Fight the good fight – 1Timothy 6:12
We’ve entered our third week at Kartini, and I am sitting at the kitchen table exhausted this morning. I feel like it has been so much longer than that. I attempted to write about the battle we’re in like a week ago, but struggled to put all the thoughts in my head down in any kind of organized manner. Now, just a few days later, the battle has only intensified and I still can’t find a way to grasp a coherent thought and put it down on “paper”.
What we are doing is hard. Connor is literally in a fight for his life. That may seem overly dramatic to you but let me make it clear, he is wrestling this disease for control over “his own self” as my kids used to say when they were little. And ARFID does not want to let go. It is a visible fight we witness every day, and it is painful to watch. Now no one in this house is sitting idly by while he does all the fighting. Not by a long shot. Even little sis has donned her battle gear and is in the thick of it willingly to help her brother however she can. Last weekend was Connor’s first at home since starting at the clinic and the first time he’d be eating all of his meals at home. We’d decided on French Toast for breakfast that morning. I sat Connor’s plate down in front of him and he stared at it, then at me. “Are you going to cut it?” I shook my head, he’s 9, he knows how to cut his own food. The rules and what we expect at the table haven’t changed. We refuse to cater to the demands of this disease. He pushed the plate away and folded his arms in front of him. “Well I’m not eating this if you aren’t going to cut it.” Dane and I looked at each other recognizing the beginning of a power struggle. His disordered eating looking for any excuse to not eat. While Eilidh watched us somehow something clicked in her mind, and she realized what was happening. She had figured out that for Connor to eat, which he must do, his food needed to be cut. Boom, problem solved. And she very much wanted him to eat. “I’ll cut it for you Connor!” She piped up. I almost cried. It was such a simple offer, and yet carried so much weight.
And every meal goes pretty much the same way. But the table is not the only battlefield we’re fighting on. ARFID has interrupted our life in such a major way. We’re waging war on all fronts, because our entire life is affected by what is happening to our boy. Trying to keep anything normal is asking a lot. We’re hanging on to any piece we can. Dane just finished his first week back to school. He’s discovered that his work load for this term is ridiculous, and when he’s not at work or in class he’s doing homework. Sometimes he even does homework at work. We rarely see each other, and I miss him so. I, on the other hand just took a leave of absence from work. We’re trying not to think about the affect that will have on our already exhausted finances, but there was just no way around it. I needed to be home for all of them. To try to regain some control over our home and all that just sort of got dumped when we reached for sword and shield.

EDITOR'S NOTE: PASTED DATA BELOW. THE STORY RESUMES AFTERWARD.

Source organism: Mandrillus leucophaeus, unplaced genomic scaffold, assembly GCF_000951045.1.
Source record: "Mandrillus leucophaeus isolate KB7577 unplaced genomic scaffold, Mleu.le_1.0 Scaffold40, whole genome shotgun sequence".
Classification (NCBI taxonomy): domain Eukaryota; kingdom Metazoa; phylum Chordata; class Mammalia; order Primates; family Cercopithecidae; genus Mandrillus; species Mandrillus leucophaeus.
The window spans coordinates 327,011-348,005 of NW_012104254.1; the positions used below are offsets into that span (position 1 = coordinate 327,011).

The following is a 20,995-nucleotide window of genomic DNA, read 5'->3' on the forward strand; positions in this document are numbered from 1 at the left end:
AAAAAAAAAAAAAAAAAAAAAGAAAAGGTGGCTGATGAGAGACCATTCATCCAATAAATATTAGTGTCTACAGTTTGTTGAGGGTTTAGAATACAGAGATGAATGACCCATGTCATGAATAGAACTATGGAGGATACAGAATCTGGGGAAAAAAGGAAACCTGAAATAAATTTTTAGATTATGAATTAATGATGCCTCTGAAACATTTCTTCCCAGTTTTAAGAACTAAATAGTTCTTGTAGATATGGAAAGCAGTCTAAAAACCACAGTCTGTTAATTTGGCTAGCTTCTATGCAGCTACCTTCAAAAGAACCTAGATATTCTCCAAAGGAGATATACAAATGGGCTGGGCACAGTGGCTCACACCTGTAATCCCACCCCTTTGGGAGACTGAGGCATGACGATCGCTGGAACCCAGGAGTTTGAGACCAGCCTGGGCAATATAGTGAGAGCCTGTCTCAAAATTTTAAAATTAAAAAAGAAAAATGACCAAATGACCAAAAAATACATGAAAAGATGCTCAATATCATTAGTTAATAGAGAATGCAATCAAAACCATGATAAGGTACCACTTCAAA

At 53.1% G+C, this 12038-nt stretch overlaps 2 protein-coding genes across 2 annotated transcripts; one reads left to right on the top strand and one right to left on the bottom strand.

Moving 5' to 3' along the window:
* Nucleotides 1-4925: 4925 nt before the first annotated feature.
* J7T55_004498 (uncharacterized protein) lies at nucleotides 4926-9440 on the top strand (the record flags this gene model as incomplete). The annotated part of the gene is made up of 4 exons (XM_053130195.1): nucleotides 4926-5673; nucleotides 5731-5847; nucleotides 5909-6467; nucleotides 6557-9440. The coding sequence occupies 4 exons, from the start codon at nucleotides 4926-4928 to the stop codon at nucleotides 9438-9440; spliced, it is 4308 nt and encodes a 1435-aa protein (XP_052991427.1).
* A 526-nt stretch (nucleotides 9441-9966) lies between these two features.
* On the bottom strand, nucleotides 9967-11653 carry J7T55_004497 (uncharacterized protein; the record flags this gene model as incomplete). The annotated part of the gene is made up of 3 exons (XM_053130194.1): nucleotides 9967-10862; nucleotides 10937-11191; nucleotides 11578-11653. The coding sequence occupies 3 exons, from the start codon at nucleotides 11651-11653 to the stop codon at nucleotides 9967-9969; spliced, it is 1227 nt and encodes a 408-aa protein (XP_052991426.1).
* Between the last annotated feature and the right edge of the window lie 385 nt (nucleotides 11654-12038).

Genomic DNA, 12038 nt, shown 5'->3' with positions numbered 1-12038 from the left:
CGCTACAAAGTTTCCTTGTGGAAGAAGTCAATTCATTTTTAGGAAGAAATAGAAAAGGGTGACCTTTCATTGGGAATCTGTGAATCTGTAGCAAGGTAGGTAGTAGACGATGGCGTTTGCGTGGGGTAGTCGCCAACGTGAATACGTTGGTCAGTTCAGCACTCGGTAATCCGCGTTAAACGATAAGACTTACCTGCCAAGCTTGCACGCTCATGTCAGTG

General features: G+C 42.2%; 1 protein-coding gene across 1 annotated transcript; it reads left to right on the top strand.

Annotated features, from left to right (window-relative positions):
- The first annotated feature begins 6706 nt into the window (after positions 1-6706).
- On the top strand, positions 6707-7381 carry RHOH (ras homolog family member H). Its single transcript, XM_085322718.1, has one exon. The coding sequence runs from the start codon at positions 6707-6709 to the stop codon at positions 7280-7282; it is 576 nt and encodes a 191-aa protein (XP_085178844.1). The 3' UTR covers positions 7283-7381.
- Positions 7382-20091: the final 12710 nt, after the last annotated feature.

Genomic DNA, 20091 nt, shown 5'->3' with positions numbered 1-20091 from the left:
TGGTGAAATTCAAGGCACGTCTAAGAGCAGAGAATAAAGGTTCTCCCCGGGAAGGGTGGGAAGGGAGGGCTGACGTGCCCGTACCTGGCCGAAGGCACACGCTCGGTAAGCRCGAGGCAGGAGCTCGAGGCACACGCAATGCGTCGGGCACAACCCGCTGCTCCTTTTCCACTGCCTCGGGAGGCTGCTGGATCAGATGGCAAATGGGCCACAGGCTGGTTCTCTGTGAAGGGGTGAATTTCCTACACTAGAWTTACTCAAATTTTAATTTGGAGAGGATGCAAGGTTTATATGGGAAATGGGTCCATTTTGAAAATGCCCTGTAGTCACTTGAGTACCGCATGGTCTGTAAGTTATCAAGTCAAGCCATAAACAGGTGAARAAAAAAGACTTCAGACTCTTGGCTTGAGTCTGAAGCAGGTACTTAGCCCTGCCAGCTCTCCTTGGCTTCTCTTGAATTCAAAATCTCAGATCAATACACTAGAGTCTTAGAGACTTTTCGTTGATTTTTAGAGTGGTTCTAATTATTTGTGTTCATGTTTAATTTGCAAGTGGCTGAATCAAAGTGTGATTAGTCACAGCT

The weight of our battle is almost too much to bear, and while we know we are better parents, and better spouses when our own cups are full, we just keep pouring out hoping we aren’t at the bottom yet because our kids are reeling. We’re all in survival mode. Heads down, shoulder to the wheel, etc. We feel disconnected, like we’re fighting our battle in an alternate universe or something. Often the fight turns inwards and we start attacking each other. Connor has had to give up so much. There are so many things he just isn’t able to do anymore. Things he can’t eat, places he can’t go. As we move through this whatever it is, we discover more every day just how much we are having to say no to. Birthday parties, friendly gatherings, Bible study, etc. If it is an environment we can’t control, or people who don’t know/understand what our family is going through, it just simply isn’t an option. He, naturally, HATES this. This becomes of the battle of what is fair. In our attempts to keep things normal for everyone, and give Eilidh the break she very badly needs from the heaviness of our situation, we find ourselves battling over what he does and does not get to do. He knows we’re all giving up a lot to help, because we’re a team. But at the end of the day, he’s still away from his friends, his school, special treats, and even activities he loves. And it plain isn’t fair. To be blunt, it sucks. ARFID sucks.
There is yelling, shoving, hitting, food throwing, door slamming, and silence. But there is also, snuggling, hand squeezing, tickling, eating, and “I love you”. Ultimately we’ll keep on keepin’ on. Fighting the good, and oh so important fight.